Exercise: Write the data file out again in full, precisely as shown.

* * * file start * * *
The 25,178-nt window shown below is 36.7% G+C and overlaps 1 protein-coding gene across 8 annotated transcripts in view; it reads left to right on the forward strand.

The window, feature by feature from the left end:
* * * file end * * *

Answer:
The 25,178-nt window shown below is 36.7% G+C and overlaps 1 protein-coding gene across 8 annotated transcripts in view; it reads left to right on the forward strand.

The window, feature by feature from the left end: